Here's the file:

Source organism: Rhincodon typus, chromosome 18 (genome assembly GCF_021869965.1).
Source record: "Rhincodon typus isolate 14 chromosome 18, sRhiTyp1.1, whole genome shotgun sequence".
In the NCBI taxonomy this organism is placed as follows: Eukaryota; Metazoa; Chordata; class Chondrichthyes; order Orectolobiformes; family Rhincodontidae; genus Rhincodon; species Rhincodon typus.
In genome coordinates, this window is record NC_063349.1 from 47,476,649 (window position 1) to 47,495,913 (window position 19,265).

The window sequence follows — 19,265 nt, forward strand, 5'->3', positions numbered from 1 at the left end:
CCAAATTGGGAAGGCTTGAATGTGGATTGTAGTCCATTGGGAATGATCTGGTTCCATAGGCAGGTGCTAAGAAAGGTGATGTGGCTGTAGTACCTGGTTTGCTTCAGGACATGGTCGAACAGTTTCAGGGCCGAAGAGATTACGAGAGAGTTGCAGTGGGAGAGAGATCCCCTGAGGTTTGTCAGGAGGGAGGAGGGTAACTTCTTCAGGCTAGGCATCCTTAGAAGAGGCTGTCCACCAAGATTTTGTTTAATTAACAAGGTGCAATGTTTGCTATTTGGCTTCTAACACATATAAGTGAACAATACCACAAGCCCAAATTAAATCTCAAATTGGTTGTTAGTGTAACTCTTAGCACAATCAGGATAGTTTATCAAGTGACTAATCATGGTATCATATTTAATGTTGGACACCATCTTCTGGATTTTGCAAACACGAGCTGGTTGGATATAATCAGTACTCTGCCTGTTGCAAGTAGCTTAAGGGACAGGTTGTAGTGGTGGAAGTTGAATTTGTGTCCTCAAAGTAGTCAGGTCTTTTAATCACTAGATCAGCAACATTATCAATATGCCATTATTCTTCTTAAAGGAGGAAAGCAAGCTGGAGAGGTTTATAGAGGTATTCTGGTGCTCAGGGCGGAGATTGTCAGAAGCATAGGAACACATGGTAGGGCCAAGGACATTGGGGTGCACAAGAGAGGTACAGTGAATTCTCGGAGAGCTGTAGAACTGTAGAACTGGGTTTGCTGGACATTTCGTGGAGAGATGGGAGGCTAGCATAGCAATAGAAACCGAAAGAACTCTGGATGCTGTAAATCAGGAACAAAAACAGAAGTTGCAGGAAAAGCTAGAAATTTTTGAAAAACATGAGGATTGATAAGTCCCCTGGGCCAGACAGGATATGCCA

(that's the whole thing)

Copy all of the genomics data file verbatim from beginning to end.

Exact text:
Source organism: Rhincodon typus, chromosome 18 (genome assembly GCF_021869965.1).
Source record: "Rhincodon typus isolate 14 chromosome 18, sRhiTyp1.1, whole genome shotgun sequence".
In the NCBI taxonomy this organism is placed as follows: Eukaryota; Metazoa; Chordata; class Chondrichthyes; order Orectolobiformes; family Rhincodontidae; genus Rhincodon; species Rhincodon typus.
In genome coordinates, this window is record NC_063349.1 from 47,476,649 (window position 1) to 47,495,913 (window position 19,265).

The window sequence follows — 19,265 nt, forward strand, 5'->3', positions numbered from 1 at the left end:
CCAAATTGGGAAGGCTTGAATGTGGATTGTAGTCCATTGGGAATGATCTGGTTCCATAGGCAGGTGCTAAGAAAGGTGATGTGGCTGTAGTACCTGGTTTGCTTCAGGACATGGTCGAACAGTTTCAGGGCCGAAGAGATTACGAGAGAGTTGCAGTGGGAGAGAGATCCCCTGAGGTTTGTCAGGAGGGAGGAGGGTAACTTCTTCAGGCTAGGCATCCTTAGAAGAGGCTGTCCACCAAGATTTTGTTTAATTAACAAGGTGCAATGTTTGCTATTTGGCTTCTAACACATATAAGTGAACAATACCACAAGCCCAAATTAAATCTCAAATTGGTTGTTAGTGTAACTCTTAGCACAATCAGGATAGTTTATCAAGTGACTAATCATGGTATCATATTTAATGTTGGACACCATCTTCTGGATTTTGCAAACACGAGCTGGTTGGATATAATCAGTACTCTGCCTGTTGCAAGTAGCTTAAGGGACAGGTTGTAGTGGTGGAAGTTGAATTTGTGTCCTCAAAGTAGTCAGGTCTTTTAATCACTAGATCAGCAACATTATCAATATGCCATTATTCTTCTTAAAGGAGGAAAGCAAGCTGGAGAGGTTTATAGAGGTATTCTGGTGCTCAGGGCGGAGATTGTCAGAAGCATAGGAACACATGGTAGGGCCAAGGACATTGGGGTGCACAAGAGAGGTACAGTGAATTCTCGGAGAGCTGTAGAACTGTAGAACTGGGTTTGCTGGACATTTCGTGGAGAGATGGGAGGCTAGCATAGCAATAGAAACCGAAAGAACTCTGGATGCTGTAAATCAGGAACAAAAACAGAAGTTGCAGGAAAAGCTAGAAATTTTTGAAAAACATGAGGATTGATAAGTCCCCTGGGCCAGACAGGATATGCCA